These stories deserve a cherished place in the canon of Jewish literature.
Oedipus in Brooklyn gathers stories and personal essays from Blume Lempel, a Yiddish-speaking refugee who escaped the Holocaust in America but who never stopped writing about its impact upon her family and community. Stories throughout the collection are searing, both defiantly vibrant and achingly brutal, and cover topics from madness to beginning again, always with masterful attention to detail.
Stories trade between the real and the imagined. In one, a woman survives the war only to experience a total psychological break, and is haunted by the memory of the brutal villager who raped her as she hid; a heart-wrenching tribute to the author’s friend produces similar details. Lempel says Kaddish for the departed, either overtly in the course of relaying memories, or in fictionalized accounts of lives taken.
Lines strain to catch elusive moments: the light as it falls across a Pesach table; magical prisms in a distant field. Mothers reach out to children broken or departed; survivors seek revenge. Those who are left carry scars, either directly inflicted or as the result of broken bonds. Lempel’s language is poetic throughout, a gorgeous tribute to human desires and potential, even though individual works express ambivalence about the power of language, particularly at resurrecting the departed.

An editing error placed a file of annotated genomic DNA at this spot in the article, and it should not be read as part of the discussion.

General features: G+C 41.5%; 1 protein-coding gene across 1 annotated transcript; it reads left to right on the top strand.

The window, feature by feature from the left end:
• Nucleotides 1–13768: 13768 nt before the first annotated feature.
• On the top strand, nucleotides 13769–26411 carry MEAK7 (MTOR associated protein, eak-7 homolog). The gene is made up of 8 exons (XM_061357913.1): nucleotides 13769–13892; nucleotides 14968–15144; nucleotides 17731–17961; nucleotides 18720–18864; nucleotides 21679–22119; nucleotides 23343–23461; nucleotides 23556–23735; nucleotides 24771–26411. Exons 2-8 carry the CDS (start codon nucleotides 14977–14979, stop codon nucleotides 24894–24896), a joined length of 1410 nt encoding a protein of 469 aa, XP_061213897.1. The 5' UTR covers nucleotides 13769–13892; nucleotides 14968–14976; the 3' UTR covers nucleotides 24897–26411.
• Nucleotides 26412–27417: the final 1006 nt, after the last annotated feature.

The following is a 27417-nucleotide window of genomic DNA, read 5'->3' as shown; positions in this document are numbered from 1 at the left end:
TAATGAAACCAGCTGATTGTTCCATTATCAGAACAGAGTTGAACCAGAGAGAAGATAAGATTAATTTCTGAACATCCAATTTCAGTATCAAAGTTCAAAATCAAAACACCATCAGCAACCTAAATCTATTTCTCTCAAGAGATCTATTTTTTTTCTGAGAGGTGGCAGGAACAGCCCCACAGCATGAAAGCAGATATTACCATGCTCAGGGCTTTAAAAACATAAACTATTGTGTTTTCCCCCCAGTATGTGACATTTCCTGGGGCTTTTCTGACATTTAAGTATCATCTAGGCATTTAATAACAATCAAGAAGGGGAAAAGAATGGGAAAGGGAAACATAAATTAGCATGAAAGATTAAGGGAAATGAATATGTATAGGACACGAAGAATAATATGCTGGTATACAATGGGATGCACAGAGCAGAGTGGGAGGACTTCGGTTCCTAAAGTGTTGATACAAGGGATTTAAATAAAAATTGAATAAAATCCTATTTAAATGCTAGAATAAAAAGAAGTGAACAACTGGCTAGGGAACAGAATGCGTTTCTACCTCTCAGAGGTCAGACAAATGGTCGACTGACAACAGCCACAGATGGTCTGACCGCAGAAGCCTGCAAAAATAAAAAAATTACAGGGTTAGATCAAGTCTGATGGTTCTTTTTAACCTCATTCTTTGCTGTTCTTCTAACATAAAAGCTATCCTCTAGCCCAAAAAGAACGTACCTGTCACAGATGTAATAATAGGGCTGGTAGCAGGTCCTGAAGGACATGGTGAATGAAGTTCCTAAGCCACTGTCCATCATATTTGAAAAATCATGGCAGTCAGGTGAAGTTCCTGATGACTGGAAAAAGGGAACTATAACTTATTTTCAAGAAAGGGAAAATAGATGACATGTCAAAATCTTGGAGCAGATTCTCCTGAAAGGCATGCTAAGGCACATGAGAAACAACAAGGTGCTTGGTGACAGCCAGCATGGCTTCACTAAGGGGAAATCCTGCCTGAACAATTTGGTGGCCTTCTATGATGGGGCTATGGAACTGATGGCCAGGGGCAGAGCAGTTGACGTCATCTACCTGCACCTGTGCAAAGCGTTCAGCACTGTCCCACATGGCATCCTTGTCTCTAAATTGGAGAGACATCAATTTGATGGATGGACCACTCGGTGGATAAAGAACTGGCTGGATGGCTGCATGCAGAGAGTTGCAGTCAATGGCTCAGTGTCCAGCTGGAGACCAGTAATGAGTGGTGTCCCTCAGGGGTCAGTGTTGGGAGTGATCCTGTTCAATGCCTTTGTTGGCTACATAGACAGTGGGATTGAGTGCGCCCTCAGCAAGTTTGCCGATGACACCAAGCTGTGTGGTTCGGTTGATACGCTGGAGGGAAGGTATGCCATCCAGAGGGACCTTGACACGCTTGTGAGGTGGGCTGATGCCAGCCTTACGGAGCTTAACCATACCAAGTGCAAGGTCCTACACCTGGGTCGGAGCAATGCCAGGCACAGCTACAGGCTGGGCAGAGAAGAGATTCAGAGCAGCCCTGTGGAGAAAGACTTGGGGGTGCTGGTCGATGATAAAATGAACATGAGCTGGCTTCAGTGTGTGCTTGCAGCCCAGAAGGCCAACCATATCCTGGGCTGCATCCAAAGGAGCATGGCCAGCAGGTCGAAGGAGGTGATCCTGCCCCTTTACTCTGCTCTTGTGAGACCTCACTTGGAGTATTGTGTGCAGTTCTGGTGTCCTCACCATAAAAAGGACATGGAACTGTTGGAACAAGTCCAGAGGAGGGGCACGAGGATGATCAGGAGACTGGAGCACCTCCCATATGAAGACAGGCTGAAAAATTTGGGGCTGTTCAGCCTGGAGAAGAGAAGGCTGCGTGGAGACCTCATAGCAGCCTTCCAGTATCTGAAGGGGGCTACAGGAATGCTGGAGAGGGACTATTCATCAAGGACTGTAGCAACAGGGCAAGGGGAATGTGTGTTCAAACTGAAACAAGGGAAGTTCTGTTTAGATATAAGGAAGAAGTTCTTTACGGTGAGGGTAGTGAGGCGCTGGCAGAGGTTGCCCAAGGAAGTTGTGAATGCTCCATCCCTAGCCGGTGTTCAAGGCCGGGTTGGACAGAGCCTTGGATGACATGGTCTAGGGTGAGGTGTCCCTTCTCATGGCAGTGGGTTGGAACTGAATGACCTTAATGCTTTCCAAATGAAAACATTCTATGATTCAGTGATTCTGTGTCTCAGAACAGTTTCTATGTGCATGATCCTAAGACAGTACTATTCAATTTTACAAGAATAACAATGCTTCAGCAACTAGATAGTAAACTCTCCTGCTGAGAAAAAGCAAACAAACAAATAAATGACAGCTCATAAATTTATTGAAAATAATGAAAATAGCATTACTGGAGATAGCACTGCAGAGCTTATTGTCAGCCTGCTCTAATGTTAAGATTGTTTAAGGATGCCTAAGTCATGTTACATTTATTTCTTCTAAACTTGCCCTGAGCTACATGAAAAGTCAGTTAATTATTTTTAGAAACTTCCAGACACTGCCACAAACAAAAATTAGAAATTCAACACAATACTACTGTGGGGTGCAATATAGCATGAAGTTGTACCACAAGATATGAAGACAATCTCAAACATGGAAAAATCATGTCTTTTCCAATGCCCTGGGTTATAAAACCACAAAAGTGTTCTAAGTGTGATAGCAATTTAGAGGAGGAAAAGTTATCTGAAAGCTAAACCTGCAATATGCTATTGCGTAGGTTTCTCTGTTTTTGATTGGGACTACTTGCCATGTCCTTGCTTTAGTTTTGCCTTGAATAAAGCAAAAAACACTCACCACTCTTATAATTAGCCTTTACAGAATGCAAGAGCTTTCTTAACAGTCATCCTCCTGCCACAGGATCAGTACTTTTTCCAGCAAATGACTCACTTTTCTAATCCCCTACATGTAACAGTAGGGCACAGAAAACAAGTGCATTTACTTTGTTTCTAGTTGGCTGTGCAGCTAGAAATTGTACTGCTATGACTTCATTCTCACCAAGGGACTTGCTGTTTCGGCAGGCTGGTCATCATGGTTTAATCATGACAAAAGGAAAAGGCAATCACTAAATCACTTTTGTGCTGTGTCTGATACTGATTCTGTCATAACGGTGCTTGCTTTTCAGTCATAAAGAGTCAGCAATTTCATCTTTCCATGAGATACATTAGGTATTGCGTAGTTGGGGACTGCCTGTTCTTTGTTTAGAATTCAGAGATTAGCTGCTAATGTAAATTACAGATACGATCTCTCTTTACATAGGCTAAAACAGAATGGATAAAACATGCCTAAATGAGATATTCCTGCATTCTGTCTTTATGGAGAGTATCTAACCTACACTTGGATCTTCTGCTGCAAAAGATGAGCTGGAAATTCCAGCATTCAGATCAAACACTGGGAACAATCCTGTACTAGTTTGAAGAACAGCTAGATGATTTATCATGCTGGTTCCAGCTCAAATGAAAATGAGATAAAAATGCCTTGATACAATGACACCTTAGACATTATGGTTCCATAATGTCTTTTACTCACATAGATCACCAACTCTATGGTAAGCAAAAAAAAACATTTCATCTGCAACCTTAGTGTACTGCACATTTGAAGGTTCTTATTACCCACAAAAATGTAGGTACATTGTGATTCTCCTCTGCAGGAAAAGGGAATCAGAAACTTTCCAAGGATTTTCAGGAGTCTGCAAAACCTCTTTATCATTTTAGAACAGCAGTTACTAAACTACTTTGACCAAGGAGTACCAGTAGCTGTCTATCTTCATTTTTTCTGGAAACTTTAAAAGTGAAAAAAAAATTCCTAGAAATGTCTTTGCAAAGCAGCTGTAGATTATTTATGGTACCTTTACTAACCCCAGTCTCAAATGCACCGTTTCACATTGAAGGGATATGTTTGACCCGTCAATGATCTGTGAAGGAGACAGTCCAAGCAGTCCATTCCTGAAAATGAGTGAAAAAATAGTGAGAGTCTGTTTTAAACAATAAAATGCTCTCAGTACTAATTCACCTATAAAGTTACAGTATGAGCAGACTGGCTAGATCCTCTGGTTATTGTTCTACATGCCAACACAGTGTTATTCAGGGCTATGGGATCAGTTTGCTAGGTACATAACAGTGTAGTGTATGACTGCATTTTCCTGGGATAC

In the wake of tragedies, from the Holocaust to family disasters, chasms open up between characters, all of whom ache for intimacy that seems unattainable. Touch is both a balm and a thing that burns in many stories—or is sometimes both at once; sex is a recurring craving in these tales, but one never sated, and hunger, which manifests itself across settings, is similarly never satisfied.
From Italy to Brooklyn, Lempel’s characters prove incapable of outrunning the past. They try—but memories abandoned “like a stack of unsigned poems” return as specters, and trying to outrun them leaves speakers “grasping blindly like fantastical fins at the faces that swim by.”
Lempel’s lines work to make ravaged land flourish again, and what flowers forth is both lovely and heartbreaking. These are stories that deserve a cherished place in the canon of Jewish literature.
Michelle Anne Schingler
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